Inside Google Marketing: Marketing measurement during a pandemic

Data: 2020 m. balandžio 28 d.

How do you measure your marketing efforts in a time of upheaval? It’s a pretty stark question, and one I’ve been asking myself a lot lately. As the head of strategic analytics for Google Marketing, I’ve been wrestling with how and what to measure since the COVID-19 pandemic upended, well, everything.

The pandemic has changed the personal and professional lives of everyone around the globe. Those reading this likely work in marketing. You may be reading from home or another remote location, juggling family commitments or home schooling, while dealing with the fact that entire campaigns have been suspended or drastically altered.


Should you even be measuring your marketing efforts during a time like this?


If the job of measuring marketing campaigns typically falls to you or your team, where do you even begin? And should you even be measuring your marketing efforts during a time like this?


It’s a challenge that we face at Google as well. To that end, we’ve identified five marketing measurement strategies we’re pausing for the moment, and five that continue to provide value.


We’ve put the brakes on:

  • Matched market tests. Comparing the behaviour of users in a single control region with the behaviour of users in a single test region requires stability. As regions, states, and geographies go in and out of social distancing protocols, with multiple changes in user behaviour, stability will be heavily impacted. We’re also putting a halt to geo-experiments and ROPO (research online, purchase offline) tests for the same reason.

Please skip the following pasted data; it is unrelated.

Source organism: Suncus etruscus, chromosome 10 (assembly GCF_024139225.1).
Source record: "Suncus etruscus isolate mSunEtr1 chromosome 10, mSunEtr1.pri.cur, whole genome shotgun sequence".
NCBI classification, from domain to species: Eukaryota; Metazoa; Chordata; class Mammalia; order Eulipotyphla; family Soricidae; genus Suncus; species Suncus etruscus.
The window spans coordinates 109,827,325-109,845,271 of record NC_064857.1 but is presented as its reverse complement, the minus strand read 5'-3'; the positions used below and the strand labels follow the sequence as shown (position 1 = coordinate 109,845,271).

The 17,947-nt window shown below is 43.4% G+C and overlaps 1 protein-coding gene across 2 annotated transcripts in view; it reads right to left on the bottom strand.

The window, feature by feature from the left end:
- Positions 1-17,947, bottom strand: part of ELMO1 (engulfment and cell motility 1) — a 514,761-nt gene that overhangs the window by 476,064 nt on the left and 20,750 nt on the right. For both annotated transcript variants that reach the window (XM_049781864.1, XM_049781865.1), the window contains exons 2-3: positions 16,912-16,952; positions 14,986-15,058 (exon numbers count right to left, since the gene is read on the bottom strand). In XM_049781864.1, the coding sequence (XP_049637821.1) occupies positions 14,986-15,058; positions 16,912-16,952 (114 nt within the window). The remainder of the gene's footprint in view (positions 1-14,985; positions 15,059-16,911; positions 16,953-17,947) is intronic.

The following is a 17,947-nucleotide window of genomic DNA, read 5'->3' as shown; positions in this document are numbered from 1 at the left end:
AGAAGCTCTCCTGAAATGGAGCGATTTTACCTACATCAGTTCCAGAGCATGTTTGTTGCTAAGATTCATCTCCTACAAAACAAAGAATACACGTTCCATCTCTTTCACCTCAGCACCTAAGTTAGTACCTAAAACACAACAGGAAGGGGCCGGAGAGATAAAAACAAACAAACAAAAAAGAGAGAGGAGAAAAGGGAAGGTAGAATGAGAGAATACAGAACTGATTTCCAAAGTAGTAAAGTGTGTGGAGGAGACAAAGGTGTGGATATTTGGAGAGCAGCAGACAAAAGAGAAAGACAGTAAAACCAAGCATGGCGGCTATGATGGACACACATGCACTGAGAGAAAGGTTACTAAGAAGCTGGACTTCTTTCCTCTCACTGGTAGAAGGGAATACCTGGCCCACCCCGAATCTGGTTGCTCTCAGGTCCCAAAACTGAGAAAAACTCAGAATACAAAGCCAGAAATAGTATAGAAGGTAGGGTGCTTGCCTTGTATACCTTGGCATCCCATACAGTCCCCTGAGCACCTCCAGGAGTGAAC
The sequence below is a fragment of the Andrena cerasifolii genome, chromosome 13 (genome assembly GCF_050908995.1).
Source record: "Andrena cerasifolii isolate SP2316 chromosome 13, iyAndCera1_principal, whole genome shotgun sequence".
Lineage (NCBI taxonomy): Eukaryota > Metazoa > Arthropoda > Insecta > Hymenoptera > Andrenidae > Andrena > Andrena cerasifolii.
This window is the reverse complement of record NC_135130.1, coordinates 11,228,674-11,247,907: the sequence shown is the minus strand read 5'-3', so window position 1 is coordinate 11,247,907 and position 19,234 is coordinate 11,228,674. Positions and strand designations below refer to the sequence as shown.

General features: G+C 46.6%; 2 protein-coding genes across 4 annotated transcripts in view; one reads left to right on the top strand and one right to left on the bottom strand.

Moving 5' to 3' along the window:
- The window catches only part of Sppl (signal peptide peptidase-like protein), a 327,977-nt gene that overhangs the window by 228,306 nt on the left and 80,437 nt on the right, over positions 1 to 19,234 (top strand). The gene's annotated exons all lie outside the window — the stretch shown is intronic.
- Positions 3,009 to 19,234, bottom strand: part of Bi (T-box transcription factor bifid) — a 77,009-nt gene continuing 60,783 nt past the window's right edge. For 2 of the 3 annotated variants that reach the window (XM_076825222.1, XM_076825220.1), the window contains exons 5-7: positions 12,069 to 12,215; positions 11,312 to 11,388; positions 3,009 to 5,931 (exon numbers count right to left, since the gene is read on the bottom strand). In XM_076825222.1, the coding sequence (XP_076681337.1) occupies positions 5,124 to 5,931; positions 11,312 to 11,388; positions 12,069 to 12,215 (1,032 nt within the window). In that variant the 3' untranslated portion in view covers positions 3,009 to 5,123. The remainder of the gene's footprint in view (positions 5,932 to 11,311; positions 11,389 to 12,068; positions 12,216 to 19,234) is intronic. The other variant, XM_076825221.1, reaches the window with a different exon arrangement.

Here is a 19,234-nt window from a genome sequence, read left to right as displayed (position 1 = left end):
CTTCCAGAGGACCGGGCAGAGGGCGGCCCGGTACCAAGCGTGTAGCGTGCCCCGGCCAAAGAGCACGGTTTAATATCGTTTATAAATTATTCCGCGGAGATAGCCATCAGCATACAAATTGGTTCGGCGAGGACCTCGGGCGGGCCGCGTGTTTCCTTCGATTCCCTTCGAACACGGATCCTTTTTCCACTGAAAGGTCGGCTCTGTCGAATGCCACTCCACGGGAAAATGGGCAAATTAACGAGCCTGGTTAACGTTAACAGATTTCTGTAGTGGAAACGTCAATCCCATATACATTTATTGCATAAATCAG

• Short-term campaign KPIs. You’re going to have to make some tough calls about your long-term business objectives. If those objectives are still relevant, you might be tempted to change some of your long-term key performance indicators (KPIs) to focus only on short-term KPIs. We’re resisting that urge. Because these circumstances are so unique, you might not hit any of those short-term KPIs. It’s more than likely, anything you learn from the success or failure of short-term KPIs won’t be usable in the future.
  • Major strategic projects. We’ve seen some major changes in consumer media habits as well as responses to those shifts. There’s been an increase in the consumption of online news and linear TV. Meanwhile, increased demands on streaming services have led YouTube and Netflix, among others, to reduce video quality in an effort to reduce bandwidth usage. Whether these habits are long-lasting or temporary remains to be seen, but this is not the time to build learnings related to media approaches in a post-COVID world.
  • Face-to-face measurement. For the safety of all involved, we’ve requested our agencies and vendor partners stop any and all face-to-face interviews, including exit interviews, market research, and in-person creative testing.
  • Unrealistic timelines. If a business-critical timeline is driving a campaign launch, proceed without worrying about the optimal measurement of that campaign. Optimal measurement always requires extra time to plan, evaluate, and implement necessary instrumentation. Let your executives know that now might not be the best time for such an approach. But if you absolutely have to strive for optimal measurement of a major campaign, be sure to give yourself more time in light of the current situation.


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